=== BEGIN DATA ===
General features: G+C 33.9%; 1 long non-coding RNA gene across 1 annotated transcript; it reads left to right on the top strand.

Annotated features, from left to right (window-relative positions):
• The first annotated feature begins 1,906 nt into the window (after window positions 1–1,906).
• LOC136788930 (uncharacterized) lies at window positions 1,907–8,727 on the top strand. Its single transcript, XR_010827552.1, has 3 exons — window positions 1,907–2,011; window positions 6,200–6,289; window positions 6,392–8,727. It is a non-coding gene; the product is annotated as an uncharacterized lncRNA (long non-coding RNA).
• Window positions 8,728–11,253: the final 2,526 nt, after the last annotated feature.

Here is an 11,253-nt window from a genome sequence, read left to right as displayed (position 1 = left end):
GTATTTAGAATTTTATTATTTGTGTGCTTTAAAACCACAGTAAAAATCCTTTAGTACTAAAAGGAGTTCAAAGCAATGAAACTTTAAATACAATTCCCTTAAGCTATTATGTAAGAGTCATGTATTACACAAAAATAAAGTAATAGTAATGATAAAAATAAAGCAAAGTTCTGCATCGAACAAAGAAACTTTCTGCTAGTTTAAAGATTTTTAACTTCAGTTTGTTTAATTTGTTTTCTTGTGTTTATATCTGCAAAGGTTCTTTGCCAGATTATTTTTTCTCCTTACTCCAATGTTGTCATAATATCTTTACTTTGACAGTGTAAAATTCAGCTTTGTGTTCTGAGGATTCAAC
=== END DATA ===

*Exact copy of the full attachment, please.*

General features: G+C 33.9%; 1 long non-coding RNA gene across 1 annotated transcript; it reads left to right on the top strand.

Annotated features, from left to right (window-relative positions):
• The first annotated feature begins 1,906 nt into the window (after window positions 1–1,906).
• LOC136788930 (uncharacterized) lies at window positions 1,907–8,727 on the top strand. Its single transcript, XR_010827552.1, has 3 exons — window positions 1,907–2,011; window positions 6,200–6,289; window positions 6,392–8,727. It is a non-coding gene; the product is annotated as an uncharacterized lncRNA (long non-coding RNA).
• Window positions 8,728–11,253: the final 2,526 nt, after the last annotated feature.

Here is an 11,253-nt window from a genome sequence, read left to right as displayed (position 1 = left end):
GTATTTAGAATTTTATTATTTGTGTGCTTTAAAACCACAGTAAAAATCCTTTAGTACTAAAAGGAGTTCAAAGCAATGAAACTTTAAATACAATTCCCTTAAGCTATTATGTAAGAGTCATGTATTACACAAAAATAAAGTAATAGTAATGATAAAAATAAAGCAAAGTTCTGCATCGAACAAAGAAACTTTCTGCTAGTTTAAAGATTTTTAACTTCAGTTTGTTTAATTTGTTTTCTTGTGTTTATATCTGCAAAGGTTCTTTGCCAGATTATTTTTTCTCCTTACTCCAATGTTGTCATAATATCTTTACTTTGACAGTGTAAAATTCAGCTTTGTGTTCTGAGGATTCAAC